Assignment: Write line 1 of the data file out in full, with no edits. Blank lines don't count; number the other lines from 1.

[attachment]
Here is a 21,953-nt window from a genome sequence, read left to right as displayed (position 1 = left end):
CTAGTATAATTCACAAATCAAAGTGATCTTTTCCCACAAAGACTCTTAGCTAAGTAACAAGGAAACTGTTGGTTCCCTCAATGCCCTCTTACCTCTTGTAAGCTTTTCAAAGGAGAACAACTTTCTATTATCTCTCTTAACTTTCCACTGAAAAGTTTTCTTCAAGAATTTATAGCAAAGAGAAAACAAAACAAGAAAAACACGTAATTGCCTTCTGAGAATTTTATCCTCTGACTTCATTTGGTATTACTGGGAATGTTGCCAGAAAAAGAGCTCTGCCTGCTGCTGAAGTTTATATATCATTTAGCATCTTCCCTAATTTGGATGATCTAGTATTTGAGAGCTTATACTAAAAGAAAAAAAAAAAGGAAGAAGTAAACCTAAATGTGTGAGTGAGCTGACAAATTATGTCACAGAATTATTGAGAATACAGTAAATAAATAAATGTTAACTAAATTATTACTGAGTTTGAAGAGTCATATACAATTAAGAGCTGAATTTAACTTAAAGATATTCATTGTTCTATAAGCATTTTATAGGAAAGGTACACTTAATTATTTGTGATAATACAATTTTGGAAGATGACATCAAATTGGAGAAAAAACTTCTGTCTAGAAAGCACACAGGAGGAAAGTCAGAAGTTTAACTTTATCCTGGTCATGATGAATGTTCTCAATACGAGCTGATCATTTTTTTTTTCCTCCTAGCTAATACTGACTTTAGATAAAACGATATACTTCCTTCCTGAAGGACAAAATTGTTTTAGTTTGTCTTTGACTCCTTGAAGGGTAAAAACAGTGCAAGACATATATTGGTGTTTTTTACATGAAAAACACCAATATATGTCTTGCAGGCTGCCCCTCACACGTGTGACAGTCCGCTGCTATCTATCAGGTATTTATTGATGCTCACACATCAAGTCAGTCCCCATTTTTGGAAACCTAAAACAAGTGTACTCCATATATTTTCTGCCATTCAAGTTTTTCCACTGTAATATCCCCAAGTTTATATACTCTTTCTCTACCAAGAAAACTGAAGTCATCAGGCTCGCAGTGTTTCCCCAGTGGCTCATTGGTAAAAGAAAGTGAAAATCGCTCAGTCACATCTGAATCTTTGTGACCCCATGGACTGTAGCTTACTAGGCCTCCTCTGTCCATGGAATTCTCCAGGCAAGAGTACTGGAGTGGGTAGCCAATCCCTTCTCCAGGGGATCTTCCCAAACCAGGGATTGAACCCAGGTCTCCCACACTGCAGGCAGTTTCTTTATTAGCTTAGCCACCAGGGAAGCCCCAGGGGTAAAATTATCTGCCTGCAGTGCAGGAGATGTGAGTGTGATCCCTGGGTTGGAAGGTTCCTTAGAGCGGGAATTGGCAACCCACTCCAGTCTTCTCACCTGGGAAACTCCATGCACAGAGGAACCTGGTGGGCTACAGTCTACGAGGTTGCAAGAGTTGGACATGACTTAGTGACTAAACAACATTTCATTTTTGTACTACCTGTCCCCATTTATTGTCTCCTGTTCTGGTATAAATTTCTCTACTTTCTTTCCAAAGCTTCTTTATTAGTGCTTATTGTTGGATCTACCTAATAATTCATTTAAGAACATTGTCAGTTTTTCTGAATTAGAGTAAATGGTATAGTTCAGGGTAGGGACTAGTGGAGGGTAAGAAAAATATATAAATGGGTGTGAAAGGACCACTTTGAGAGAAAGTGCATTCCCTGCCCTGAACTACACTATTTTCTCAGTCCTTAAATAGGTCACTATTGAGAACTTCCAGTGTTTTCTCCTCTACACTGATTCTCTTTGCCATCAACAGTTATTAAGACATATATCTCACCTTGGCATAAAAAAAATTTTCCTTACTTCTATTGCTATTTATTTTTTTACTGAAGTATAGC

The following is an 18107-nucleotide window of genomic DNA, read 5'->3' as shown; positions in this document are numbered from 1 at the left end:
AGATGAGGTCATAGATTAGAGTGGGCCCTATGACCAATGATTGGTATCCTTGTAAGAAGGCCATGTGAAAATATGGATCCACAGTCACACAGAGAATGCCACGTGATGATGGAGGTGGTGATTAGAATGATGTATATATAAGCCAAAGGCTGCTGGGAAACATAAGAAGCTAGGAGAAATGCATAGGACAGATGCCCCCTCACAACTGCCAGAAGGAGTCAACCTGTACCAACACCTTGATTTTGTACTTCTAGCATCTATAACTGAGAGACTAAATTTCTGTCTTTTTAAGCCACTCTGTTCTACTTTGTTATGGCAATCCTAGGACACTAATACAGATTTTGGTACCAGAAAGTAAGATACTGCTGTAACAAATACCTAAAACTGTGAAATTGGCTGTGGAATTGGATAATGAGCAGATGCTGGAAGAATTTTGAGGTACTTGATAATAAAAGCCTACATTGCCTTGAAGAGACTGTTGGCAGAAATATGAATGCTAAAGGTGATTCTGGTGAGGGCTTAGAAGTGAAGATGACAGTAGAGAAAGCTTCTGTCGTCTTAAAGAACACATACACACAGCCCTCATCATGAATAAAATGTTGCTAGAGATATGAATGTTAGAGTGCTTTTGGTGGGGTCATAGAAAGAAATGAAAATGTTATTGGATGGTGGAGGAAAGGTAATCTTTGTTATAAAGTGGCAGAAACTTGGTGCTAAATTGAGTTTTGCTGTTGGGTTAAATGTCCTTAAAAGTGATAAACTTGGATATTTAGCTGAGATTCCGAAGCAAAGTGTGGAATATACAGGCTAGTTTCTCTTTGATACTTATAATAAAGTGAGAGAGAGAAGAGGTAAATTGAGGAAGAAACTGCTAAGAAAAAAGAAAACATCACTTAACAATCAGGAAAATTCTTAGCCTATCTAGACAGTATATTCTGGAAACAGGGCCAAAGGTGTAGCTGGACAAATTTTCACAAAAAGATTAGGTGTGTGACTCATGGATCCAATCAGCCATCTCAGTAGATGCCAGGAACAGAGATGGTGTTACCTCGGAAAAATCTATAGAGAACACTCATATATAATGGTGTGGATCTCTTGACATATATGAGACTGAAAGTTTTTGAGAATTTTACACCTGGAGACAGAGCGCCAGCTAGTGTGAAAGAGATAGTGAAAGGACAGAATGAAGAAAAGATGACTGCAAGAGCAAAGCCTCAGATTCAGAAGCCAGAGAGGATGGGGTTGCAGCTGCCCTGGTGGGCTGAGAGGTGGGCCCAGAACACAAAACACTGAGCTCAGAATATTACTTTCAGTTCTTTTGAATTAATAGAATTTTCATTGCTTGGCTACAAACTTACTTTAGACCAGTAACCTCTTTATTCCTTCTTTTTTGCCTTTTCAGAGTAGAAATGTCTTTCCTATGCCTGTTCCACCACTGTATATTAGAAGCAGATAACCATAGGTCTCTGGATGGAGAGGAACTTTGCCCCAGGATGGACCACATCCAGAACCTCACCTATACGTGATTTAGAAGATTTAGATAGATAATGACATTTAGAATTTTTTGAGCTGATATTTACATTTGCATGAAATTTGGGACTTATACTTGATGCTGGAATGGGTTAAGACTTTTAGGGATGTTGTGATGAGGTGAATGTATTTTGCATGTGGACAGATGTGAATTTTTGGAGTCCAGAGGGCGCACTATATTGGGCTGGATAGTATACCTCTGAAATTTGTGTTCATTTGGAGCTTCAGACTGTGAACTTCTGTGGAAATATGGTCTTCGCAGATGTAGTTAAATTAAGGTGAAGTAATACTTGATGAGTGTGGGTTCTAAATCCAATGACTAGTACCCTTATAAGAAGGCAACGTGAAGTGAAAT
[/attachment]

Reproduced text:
Here is a 21,953-nt window from a genome sequence, read left to right as displayed (position 1 = left end):